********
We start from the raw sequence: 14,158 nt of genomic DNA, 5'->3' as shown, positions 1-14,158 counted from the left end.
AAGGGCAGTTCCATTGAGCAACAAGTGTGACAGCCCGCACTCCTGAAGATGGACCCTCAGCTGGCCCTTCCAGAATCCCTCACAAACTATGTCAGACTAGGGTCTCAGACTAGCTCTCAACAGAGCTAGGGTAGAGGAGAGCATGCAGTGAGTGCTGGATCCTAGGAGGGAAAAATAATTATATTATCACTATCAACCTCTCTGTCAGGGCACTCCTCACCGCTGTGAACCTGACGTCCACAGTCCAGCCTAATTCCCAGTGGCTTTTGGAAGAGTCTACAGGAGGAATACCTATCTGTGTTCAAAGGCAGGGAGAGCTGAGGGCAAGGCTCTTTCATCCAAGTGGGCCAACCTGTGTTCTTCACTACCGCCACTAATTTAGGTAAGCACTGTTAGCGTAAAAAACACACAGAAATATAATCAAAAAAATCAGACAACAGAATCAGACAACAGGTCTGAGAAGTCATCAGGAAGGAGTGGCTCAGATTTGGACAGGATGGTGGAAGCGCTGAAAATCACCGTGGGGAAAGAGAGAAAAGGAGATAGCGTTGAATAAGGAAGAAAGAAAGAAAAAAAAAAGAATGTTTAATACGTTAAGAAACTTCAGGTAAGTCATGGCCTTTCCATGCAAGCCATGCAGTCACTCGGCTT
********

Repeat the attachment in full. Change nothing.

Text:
We start from the raw sequence: 14,158 nt of genomic DNA, 5'->3' as shown, positions 1-14,158 counted from the left end.
AAGGGCAGTTCCATTGAGCAACAAGTGTGACAGCCCGCACTCCTGAAGATGGACCCTCAGCTGGCCCTTCCAGAATCCCTCACAAACTATGTCAGACTAGGGTCTCAGACTAGCTCTCAACAGAGCTAGGGTAGAGGAGAGCATGCAGTGAGTGCTGGATCCTAGGAGGGAAAAATAATTATATTATCACTATCAACCTCTCTGTCAGGGCACTCCTCACCGCTGTGAACCTGACGTCCACAGTCCAGCCTAATTCCCAGTGGCTTTTGGAAGAGTCTACAGGAGGAATACCTATCTGTGTTCAAAGGCAGGGAGAGCTGAGGGCAAGGCTCTTTCATCCAAGTGGGCCAACCTGTGTTCTTCACTACCGCCACTAATTTAGGTAAGCACTGTTAGCGTAAAAAACACACAGAAATATAATCAAAAAAATCAGACAACAGAATCAGACAACAGGTCTGAGAAGTCATCAGGAAGGAGTGGCTCAGATTTGGACAGGATGGTGGAAGCGCTGAAAATCACCGTGGGGAAAGAGAGAAAAGGAGATAGCGTTGAATAAGGAAGAAAGAAAGAAAAAAAAAAGAATGTTTAATACGTTAAGAAACTTCAGGTAAGTCATGGCCTTTCCATGCAAGCCATGCAGTCACTCGGCTT